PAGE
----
edit - oh, i also wanted to ask you how you did the dragon image no the herald's shield. that looks cool!

Its a decal....so i guess i cheated ;P

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1 hour ago, Gervill Froad said:

Looking good! What paints did you use for his shield? I really like the look of that dark metal

Just did a dry brush with gun metal before I did anything on him. Went back later to do highlights with a shiny silver

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Has/could someone ma(k/d)e a "shopping list" for a beginner painter  Dark Souls?
I'd like to start painting my set, but I'm just baffled a bit at all the options and having a analysis paralysis with them.
I'm just worried if I buy something and it's "bad" or that I realize I'm missing some paint or tool when I'm in the middle of painting.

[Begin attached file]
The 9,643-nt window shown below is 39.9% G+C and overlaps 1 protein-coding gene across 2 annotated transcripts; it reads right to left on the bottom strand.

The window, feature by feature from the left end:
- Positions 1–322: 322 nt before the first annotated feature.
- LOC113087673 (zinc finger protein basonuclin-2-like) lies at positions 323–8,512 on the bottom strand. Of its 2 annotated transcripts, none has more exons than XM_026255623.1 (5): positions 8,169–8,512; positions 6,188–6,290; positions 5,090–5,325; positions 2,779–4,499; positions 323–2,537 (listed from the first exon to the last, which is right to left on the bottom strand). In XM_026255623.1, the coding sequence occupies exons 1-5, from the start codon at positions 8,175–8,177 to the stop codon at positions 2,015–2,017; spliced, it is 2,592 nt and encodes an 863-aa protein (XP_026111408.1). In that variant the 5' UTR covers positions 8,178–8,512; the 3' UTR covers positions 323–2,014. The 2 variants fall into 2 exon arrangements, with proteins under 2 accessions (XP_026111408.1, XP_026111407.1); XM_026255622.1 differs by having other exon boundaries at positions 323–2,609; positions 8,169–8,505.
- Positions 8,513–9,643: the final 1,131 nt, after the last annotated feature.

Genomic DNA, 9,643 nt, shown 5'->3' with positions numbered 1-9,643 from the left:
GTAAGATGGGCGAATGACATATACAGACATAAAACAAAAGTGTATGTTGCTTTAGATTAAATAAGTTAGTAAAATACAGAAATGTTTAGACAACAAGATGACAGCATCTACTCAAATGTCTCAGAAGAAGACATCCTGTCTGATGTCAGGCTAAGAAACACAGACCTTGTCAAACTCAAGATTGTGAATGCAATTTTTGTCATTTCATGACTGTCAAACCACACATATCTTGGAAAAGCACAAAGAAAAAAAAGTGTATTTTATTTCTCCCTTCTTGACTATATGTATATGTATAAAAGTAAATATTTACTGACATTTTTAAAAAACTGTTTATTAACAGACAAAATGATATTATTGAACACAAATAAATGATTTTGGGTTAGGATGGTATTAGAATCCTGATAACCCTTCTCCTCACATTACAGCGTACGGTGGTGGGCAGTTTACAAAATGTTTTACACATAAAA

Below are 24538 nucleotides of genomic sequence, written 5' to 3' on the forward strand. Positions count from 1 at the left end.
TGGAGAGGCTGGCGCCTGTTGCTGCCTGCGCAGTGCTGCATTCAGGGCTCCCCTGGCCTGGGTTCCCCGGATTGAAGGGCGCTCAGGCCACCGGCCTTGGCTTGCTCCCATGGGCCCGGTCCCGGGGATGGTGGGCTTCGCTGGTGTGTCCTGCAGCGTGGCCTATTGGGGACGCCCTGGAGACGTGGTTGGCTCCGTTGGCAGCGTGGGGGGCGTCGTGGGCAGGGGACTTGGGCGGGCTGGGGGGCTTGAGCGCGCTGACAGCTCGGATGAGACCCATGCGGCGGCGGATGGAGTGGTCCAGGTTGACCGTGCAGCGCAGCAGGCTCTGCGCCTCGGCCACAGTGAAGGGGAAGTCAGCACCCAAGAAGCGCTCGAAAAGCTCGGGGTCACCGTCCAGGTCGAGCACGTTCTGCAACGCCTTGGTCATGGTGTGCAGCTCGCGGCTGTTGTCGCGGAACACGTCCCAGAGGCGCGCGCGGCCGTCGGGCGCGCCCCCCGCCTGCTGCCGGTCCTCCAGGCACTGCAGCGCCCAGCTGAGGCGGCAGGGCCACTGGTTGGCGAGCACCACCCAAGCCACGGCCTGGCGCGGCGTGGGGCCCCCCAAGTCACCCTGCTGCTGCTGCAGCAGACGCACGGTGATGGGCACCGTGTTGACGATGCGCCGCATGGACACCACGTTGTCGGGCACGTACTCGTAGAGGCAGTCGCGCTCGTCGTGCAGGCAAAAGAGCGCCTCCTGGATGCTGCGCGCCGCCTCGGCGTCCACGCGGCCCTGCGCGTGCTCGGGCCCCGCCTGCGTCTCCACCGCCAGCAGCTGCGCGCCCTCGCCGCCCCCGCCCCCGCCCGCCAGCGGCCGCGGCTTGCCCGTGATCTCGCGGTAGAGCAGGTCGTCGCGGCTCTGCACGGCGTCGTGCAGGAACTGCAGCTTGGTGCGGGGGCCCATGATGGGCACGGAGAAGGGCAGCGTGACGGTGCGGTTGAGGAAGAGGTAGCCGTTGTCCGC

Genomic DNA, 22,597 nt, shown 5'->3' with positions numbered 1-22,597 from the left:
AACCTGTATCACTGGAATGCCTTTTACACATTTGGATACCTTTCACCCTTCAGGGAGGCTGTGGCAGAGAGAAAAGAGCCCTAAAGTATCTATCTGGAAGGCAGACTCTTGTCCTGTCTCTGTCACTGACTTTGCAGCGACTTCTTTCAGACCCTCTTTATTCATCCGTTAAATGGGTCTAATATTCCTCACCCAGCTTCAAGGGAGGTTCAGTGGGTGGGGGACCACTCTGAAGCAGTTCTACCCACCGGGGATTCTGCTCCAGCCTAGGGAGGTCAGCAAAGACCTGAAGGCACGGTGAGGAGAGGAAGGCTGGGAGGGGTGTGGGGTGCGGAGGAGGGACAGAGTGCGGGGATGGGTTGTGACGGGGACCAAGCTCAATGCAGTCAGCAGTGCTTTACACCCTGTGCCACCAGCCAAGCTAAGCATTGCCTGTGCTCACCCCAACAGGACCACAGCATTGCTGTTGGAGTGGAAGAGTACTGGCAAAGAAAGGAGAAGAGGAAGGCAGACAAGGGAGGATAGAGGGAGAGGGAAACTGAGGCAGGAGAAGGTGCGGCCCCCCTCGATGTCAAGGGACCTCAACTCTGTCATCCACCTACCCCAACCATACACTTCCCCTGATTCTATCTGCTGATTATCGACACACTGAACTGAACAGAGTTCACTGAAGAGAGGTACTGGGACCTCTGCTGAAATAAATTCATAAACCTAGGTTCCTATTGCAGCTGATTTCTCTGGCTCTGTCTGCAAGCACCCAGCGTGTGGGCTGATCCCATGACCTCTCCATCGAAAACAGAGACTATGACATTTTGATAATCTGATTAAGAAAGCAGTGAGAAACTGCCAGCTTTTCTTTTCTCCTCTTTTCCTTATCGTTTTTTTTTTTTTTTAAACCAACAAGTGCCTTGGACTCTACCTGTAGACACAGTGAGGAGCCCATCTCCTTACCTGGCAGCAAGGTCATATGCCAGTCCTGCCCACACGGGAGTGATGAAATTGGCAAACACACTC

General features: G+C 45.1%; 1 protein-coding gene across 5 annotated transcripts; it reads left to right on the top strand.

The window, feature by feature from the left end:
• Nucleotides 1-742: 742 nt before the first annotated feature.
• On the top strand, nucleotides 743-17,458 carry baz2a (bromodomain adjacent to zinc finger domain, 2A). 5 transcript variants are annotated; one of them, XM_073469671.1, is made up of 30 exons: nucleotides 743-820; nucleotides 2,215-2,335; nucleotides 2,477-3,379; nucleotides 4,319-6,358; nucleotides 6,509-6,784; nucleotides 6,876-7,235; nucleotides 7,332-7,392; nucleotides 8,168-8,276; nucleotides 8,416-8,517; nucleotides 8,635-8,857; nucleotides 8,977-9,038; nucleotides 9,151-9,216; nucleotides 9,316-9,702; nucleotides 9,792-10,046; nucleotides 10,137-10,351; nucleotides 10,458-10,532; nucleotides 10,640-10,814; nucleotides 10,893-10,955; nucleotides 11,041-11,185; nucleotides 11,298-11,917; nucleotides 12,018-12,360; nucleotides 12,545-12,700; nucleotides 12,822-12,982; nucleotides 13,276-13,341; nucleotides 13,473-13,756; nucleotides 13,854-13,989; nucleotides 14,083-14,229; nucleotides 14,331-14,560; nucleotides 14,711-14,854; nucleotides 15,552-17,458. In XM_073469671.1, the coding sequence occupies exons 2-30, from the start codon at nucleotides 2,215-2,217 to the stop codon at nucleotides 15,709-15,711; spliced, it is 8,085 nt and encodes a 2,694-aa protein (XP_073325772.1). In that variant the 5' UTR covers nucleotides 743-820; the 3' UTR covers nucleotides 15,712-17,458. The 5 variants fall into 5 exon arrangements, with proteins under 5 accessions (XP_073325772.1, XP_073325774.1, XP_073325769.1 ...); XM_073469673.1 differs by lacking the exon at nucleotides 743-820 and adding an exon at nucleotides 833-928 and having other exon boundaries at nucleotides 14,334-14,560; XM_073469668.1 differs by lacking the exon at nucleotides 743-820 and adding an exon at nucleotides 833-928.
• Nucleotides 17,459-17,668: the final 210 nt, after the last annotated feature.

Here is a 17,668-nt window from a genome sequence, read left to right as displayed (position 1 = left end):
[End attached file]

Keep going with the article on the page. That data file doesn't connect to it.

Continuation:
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42 minutes ago, Aramis said:

Has/could someone ma(k/d)e a "shopping list" for a beginner painter  Dark Souls?
I'd like to start painting my set, but I'm just baffled a bit at all the options and having a analysis paralysis with them.
I'm just worried if I buy something and it's "bad" or that I realize I'm missing some paint or tool when I'm in the middle of painting.

you'll want to get a paint set. i grabbed the army painter 2017 paint set with like ~50 paints included, probably a bit overkill, if you're ok mixing to get your colors you can get away with only buying a few colors and mixing. citadel, scale75, vallejo, or army painter are all good paints. get a spray can of primer, too. you can brush on primer but i find it's easier to get a thin even coat with a can. i bought black so everything would be dark for dark souls but many people paint with white or gray as their primer. white will make the colors pop a lot more.